COLOR IT IN Next add clumps of wildflowers, grouping them in numbers of three to five to create a brighter beacon for pollinators. One possible menu: prairie alum roots for spring blooms, pale purple coneflowers for early summer, nodding onions for mid-summer, meadow blazing star for late summer and one aromatic aster for fall.

Prairie of Plenty

In addition to wildlife habitat and food, a miniature prairie delivers year-round texture and color variation. (Dried seed pods and grasses look stunning dusted in frost or snow.) And there are invisible perks: Prairie plants have dense, deep roots nearly double or triple their height. They help filter pollutants from the air and water, prevent flooding and soil erosion, and capture and store carbon.

Prairie plants
Top, L-R: Purple Prairie Clover, Little Bluestem, Rattlesnake Master; Bottom, L-R: Alum Root, Pale Purple Coneflower, Aromatic Aster
| Credit: Benjamin Vogt

PURPLE PRAIRIE CLOVER (Top left) These thimble-shape flowers are not aromatic but provide critical pollen for a variety of insects. Their feathery foliage is an added bonus. Plants grow up to 2 feet in sun to partial shade and prefer well-drained soil.

LITTLE BLUESTEM (Top middle) This fine-textured, bunching ornamental prairie grass (center) emerges in blues and greens then deepens to purple and eventually copper in late fall. The seed heads are a standout as they sparkle in the sunlight.

RATTLESNAKE MASTER (Top right) Spiky yucca-like leaves and bristled golf-ball flowers (right) add architectural drama to a prairie planting and lure adult pollinators throughout the late summer. Plants reach up to 5 feet and thrive in full sun.

ALUM ROOT (Bottom left) Heuchera richardsonii is a native alum root, or coral bells, that sends up shoots with petite greenish blooms in late spring. Its maple-like foliage pops among wispier prairie grasses.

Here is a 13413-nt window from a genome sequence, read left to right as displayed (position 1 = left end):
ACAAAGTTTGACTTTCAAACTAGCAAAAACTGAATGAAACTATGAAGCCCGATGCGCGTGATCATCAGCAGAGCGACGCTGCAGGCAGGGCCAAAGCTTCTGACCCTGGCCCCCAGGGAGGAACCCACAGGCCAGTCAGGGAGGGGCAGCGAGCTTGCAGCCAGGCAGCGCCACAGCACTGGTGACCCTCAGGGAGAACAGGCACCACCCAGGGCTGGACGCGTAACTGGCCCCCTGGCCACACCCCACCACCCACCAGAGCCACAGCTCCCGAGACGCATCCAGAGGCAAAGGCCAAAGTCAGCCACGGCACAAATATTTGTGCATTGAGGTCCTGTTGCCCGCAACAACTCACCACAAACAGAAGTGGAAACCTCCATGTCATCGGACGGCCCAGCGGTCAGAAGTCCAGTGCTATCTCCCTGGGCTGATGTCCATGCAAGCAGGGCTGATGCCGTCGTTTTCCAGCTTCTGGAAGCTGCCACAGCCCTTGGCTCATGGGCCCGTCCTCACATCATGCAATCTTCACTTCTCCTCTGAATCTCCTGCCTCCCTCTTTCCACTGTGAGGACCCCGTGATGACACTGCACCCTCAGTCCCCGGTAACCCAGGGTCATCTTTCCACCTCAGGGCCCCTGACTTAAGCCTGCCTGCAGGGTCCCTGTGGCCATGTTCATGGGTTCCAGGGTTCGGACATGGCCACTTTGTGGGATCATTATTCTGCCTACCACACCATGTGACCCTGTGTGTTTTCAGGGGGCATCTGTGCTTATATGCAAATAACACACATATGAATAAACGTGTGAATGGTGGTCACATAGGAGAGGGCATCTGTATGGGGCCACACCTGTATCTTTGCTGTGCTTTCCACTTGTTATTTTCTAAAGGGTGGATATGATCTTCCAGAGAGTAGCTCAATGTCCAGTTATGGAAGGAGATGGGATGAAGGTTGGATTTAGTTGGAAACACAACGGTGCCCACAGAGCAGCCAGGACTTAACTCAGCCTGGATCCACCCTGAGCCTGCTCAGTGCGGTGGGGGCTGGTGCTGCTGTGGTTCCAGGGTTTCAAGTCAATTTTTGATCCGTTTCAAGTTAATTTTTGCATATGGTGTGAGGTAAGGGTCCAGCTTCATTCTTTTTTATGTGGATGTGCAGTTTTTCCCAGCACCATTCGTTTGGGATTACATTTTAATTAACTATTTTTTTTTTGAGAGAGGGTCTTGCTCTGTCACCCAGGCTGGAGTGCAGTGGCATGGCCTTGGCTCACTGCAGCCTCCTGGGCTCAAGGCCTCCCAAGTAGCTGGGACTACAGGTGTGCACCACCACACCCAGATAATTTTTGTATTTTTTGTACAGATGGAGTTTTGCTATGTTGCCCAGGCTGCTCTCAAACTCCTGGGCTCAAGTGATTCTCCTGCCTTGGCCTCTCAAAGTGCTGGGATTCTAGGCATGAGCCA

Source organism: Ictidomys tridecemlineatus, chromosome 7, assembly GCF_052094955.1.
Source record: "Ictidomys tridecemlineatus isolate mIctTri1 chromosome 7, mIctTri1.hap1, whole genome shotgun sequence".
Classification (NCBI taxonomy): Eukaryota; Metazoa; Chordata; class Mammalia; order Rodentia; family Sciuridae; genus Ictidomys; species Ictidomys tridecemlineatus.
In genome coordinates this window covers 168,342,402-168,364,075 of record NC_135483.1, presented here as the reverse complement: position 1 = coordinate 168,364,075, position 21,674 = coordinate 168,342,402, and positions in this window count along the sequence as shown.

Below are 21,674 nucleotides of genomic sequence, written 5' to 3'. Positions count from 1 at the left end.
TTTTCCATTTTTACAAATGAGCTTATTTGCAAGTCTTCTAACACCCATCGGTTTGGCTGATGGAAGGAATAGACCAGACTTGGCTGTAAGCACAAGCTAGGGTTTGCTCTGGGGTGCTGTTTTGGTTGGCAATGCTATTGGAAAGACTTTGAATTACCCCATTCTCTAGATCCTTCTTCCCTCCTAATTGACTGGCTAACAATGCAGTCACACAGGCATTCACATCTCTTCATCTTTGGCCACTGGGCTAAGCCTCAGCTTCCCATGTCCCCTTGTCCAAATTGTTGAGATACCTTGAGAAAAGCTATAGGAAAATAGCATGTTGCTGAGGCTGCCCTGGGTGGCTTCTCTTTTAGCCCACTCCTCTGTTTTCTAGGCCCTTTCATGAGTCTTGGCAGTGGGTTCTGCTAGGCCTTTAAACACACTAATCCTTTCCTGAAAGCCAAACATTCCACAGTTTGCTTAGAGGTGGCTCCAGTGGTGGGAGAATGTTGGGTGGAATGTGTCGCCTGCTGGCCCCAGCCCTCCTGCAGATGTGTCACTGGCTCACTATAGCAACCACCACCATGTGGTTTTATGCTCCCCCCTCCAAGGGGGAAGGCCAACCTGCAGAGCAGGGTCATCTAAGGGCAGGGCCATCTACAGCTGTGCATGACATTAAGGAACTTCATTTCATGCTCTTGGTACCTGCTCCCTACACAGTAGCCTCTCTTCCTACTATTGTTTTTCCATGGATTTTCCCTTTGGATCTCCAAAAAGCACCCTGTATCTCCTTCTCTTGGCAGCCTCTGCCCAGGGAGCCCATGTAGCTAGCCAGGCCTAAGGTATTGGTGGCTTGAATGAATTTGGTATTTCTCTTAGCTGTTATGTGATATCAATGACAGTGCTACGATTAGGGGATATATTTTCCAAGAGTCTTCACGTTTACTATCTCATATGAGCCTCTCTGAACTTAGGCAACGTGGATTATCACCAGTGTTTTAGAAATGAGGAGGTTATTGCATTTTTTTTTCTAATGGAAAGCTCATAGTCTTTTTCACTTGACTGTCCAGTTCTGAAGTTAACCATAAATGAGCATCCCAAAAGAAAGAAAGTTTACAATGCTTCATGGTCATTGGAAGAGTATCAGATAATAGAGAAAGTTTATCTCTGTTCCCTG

PALE PURPLE CONEFLOWER (Bottom middle) Unlike classic coneflowers, this beauty features gracefully dropping petals in soft pink. Leave the jet-black seed heads for winter interest and as a food source for the birds.

AROMATIC ASTER (Bottom right) Mounds of dainty purple flowers bring welcome color to a fall garden and attract scads of insects storing up for winter or migrating south.

Did you know?

The Great Plains prairies once covered 550 million acres—nearly a third of the continental United States. Today, small remnants remain along railroad tracks and in old cemeteries. Visit larger prairie preserves at Kansas' Tallgrass Prairie, Nebraska's Sandhills and South Dakota's Buffalo Gap. They're all great for hiking, bird-watching, wildlife viewing and garden inspiration.

Bookshelf: Growing Native

In 2022, look for Benjamin Vogt's second book, Prairie Up: An Introduction to Natural Garden Design. Until then, here are other beginner-friendly titles.

Garden Design Books
Credit: MARTY BALDWIN
  1. The Midwest Native Plant Primer Alan Branhagen (Timber Press, $25),
  2. Planting in a Post-Wild World Thomas Rainer and Claudia West (Timber Press, $40),
  3. Pollinators of Native Plants Heather Holm (Pollination Press, $30).
Prairie plants
Vogt plans to replace the weeping white birch (at left in photo), a nonnative that regularly loses its leaves to Japanese beetles and heat.
| Credit: Benjamin Vogt
Prairie plants
Benjamin Vogt
| Credit: Benjamin Vogt